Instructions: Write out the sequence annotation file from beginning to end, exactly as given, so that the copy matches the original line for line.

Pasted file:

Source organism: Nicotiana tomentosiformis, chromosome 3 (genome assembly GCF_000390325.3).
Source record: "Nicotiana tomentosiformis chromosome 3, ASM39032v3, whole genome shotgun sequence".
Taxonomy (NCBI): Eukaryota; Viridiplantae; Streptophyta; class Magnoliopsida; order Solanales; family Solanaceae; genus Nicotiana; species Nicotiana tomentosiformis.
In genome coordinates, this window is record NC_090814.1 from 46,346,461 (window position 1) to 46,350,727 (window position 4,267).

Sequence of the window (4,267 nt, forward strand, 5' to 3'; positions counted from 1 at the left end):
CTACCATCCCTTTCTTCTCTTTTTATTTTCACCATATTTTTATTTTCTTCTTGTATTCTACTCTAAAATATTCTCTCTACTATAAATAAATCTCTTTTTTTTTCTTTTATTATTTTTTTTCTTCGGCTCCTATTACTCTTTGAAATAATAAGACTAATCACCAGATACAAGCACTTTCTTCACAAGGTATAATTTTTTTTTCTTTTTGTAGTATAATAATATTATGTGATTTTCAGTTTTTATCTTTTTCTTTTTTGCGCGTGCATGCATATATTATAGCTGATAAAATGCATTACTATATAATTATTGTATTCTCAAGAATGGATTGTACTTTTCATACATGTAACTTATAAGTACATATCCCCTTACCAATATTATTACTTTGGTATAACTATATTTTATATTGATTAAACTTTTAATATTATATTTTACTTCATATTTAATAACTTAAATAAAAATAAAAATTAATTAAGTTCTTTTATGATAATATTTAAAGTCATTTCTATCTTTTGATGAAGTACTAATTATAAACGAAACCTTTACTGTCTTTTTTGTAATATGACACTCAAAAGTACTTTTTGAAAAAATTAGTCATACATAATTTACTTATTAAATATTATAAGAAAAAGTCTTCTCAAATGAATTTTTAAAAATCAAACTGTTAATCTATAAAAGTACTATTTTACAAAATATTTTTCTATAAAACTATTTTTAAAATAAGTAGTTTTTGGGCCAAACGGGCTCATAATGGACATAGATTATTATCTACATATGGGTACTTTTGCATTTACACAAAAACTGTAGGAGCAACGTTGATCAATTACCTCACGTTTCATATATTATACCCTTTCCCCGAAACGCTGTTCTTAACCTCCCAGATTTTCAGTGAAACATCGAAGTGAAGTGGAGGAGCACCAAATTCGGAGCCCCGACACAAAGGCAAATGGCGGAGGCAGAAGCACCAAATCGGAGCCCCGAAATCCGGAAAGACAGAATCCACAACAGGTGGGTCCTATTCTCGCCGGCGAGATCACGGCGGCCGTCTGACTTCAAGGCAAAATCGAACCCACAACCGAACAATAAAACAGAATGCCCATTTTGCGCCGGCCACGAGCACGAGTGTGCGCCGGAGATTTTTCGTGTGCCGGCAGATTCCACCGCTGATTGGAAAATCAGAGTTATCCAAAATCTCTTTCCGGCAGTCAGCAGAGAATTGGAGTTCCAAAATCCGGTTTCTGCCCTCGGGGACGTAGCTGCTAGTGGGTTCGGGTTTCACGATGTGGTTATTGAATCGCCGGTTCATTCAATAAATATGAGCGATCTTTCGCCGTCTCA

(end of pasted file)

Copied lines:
Source organism: Nicotiana tomentosiformis, chromosome 3 (genome assembly GCF_000390325.3).
Source record: "Nicotiana tomentosiformis chromosome 3, ASM39032v3, whole genome shotgun sequence".
Taxonomy (NCBI): Eukaryota; Viridiplantae; Streptophyta; class Magnoliopsida; order Solanales; family Solanaceae; genus Nicotiana; species Nicotiana tomentosiformis.
In genome coordinates, this window is record NC_090814.1 from 46,346,461 (window position 1) to 46,350,727 (window position 4,267).

Sequence of the window (4,267 nt, forward strand, 5' to 3'; positions counted from 1 at the left end):
CTACCATCCCTTTCTTCTCTTTTTATTTTCACCATATTTTTATTTTCTTCTTGTATTCTACTCTAAAATATTCTCTCTACTATAAATAAATCTCTTTTTTTTTCTTTTATTATTTTTTTTCTTCGGCTCCTATTACTCTTTGAAATAATAAGACTAATCACCAGATACAAGCACTTTCTTCACAAGGTATAATTTTTTTTTCTTTTTGTAGTATAATAATATTATGTGATTTTCAGTTTTTATCTTTTTCTTTTTTGCGCGTGCATGCATATATTATAGCTGATAAAATGCATTACTATATAATTATTGTATTCTCAAGAATGGATTGTACTTTTCATACATGTAACTTATAAGTACATATCCCCTTACCAATATTATTACTTTGGTATAACTATATTTTATATTGATTAAACTTTTAATATTATATTTTACTTCATATTTAATAACTTAAATAAAAATAAAAATTAATTAAGTTCTTTTATGATAATATTTAAAGTCATTTCTATCTTTTGATGAAGTACTAATTATAAACGAAACCTTTACTGTCTTTTTTGTAATATGACACTCAAAAGTACTTTTTGAAAAAATTAGTCATACATAATTTACTTATTAAATATTATAAGAAAAAGTCTTCTCAAATGAATTTTTAAAAATCAAACTGTTAATCTATAAAAGTACTATTTTACAAAATATTTTTCTATAAAACTATTTTTAAAATAAGTAGTTTTTGGGCCAAACGGGCTCATAATGGACATAGATTATTATCTACATATGGGTACTTTTGCATTTACACAAAAACTGTAGGAGCAACGTTGATCAATTACCTCACGTTTCATATATTATACCCTTTCCCCGAAACGCTGTTCTTAACCTCCCAGATTTTCAGTGAAACATCGAAGTGAAGTGGAGGAGCACCAAATTCGGAGCCCCGACACAAAGGCAAATGGCGGAGGCAGAAGCACCAAATCGGAGCCCCGAAATCCGGAAAGACAGAATCCACAACAGGTGGGTCCTATTCTCGCCGGCGAGATCACGGCGGCCGTCTGACTTCAAGGCAAAATCGAACCCACAACCGAACAATAAAACAGAATGCCCATTTTGCGCCGGCCACGAGCACGAGTGTGCGCCGGAGATTTTTCGTGTGCCGGCAGATTCCACCGCTGATTGGAAAATCAGAGTTATCCAAAATCTCTTTCCGGCAGTCAGCAGAGAATTGGAGTTCCAAAATCCGGTTTCTGCCCTCGGGGACGTAGCTGCTAGTGGGTTCGGGTTTCACGATGTGGTTATTGAATCGCCGGTTCATTCAATAAATATGAGCGATCTTTCGCCGTCTCA